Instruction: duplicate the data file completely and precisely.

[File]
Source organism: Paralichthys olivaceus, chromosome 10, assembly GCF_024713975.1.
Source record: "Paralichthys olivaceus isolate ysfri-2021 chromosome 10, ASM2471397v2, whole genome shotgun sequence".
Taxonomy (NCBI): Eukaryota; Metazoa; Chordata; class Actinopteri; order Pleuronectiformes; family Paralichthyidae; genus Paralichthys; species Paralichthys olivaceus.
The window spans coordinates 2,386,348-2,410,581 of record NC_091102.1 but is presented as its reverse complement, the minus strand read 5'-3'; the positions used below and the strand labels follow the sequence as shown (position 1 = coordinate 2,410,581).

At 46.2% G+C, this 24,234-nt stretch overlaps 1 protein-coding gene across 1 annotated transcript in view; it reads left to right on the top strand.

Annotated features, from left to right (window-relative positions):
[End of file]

Source organism: Paralichthys olivaceus, chromosome 10, assembly GCF_024713975.1.
Source record: "Paralichthys olivaceus isolate ysfri-2021 chromosome 10, ASM2471397v2, whole genome shotgun sequence".
Taxonomy (NCBI): Eukaryota; Metazoa; Chordata; class Actinopteri; order Pleuronectiformes; family Paralichthyidae; genus Paralichthys; species Paralichthys olivaceus.
The window spans coordinates 2,386,348-2,410,581 of record NC_091102.1 but is presented as its reverse complement, the minus strand read 5'-3'; the positions used below and the strand labels follow the sequence as shown (position 1 = coordinate 2,410,581).

At 46.2% G+C, this 24,234-nt stretch overlaps 1 protein-coding gene across 1 annotated transcript in view; it reads left to right on the top strand.

Annotated features, from left to right (window-relative positions):